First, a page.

After numerous failed votes, weeks of political posturing and frayed tempers in parliament and the country, Britain is finally heading for a general election. The manifestos haven’t all been published, but Times Money has scoured past announcements and proclamations to put together a guide to what we might reasonably expect.
The prime minister Boris Johnson has previously talked about raising the threshold at which you start paying higher-rate income tax in England from £50,000 to £80,000. At present, 40 per cent tax is levied on income between £50,000 and £150,000 (Scotland and Wales set their own tax bands).
This would affect about four million people, with the highest earners gaining an extra £2,500 a year.
Income tax isn’t the only tax earmarked for reform. The chancellor, Sajid Javid, suggested at the Conservative party conference that he was considering scrapping inheritance tax.
The Tories have also promised to look at the pension tax rules for higher earners, including the lifetime allowance (£1.055 million) and annual allowance (£40,000), after it emerged that NHS workers were cutting their hours to avoid tax. Another unpopular rule they could look at is the ‘taper’ applied to the annual pension allowance, which reduces the tax-free amount that can be saved into a pension for those earning more than £150,000.
The shadow chancellor John McDonnell has proposed lowering the threshold at which the 45 per cent additional income tax rate kicks in from £150,000 to £80,000, and would apply a 50 per cent rate to income of more than £123,000. Labour’s 2017 manifesto included an “excessive pay levy” under which companies would have to pay 2.5 per cent tax on any salary they paid over £330,000 and 5 per cent on any wages above £500,000. Labour has previously indicated that it may reduce pension tax relief.
The party has pledged to scrap the existing complicated inheritance tax system and simply impose a lifetime cap of £125,000 on the amount you can inherit tax-free. Any gifts received above this would be taxed as income. The party has also said it would end the marriage allowance that reduces a couple’s tax liability by £250 a year. McDonnell has also said he would reverse the Conservative cuts to capital gains tax (CGT) from 28 per cent to 20 per cent for higher-rate taxpayers and 18 per cent to 10 per cent for those on the basic rate of income tax.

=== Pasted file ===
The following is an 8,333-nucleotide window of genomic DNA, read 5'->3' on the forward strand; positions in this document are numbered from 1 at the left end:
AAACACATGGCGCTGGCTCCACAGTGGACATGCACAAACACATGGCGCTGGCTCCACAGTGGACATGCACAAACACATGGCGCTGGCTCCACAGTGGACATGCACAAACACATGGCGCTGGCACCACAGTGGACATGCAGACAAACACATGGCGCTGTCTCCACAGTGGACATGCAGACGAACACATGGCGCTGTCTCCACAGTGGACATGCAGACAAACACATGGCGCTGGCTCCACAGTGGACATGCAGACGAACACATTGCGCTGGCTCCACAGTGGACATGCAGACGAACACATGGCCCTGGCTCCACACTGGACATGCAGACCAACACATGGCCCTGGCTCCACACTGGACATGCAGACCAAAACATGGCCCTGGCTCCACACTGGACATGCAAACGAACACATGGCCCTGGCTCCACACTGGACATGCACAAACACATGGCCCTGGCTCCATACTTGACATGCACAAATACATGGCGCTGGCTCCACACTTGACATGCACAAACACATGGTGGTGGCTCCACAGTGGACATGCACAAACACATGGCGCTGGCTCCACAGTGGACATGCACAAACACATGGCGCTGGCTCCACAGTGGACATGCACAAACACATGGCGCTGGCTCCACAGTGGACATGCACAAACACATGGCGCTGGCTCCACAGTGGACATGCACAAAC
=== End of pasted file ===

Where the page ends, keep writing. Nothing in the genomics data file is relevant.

Plans set out by the party last year include taxing capital gains as income and abolishing the £2,000 tax-free allowance available on dividend income. The Lib Dems also plan to introduce a flat 25 per cent rate of tax relief on pension contributions and abolish employee national insurance payments on those contributions. Last year the party called for the tax-free lump sum that can be withdrawn from pensions to be limited to £40,000 “restricting the amount of relief those with the largest pension pots can receive without paying any tax, while leaving 75 per cent of pension drawdowns unaffected”.
Everyone would have a lifetime tax-free inheritance allowance of £250,000 and beyond this wealth transfers, including gifts, would be taxed as income. Small annual gifts, spending on a child’s education and transfers to spouses and charities wouldn’t count towards the allowance, it stated in its report Giving Everyone a Stake.
Tom Selby, a senior analyst at AJ Bell says: “Perhaps the most politically toxic area of pension policy centres around plans to increase the state pension age. Under accelerated plans announced by the Conservatives in 2017, the state pension age will rise to 67 by 2028 and 68 by 2039, a full seven years earlier than had been proposed.”
The amount paid in the state pension rises each year in line with whichever of three factors are higher: average earnings, inflation or 2.5 per cent. This “triple lock” was introduced by the coalition government, but the Tory party has suggested moving to a “double lock” of average earnings or inflation from 2022.
According to its 2017 manifesto Labour would halt proposed increases to the state pension age beyond 66 and commission a review. In the last manifesto it committed to keeping the triple lock for the next parliament.
The Liberal Democrats and SNP have previously committed to the triple lock and the SNP has said it is opposed to an increase in the state pension age beyond 66.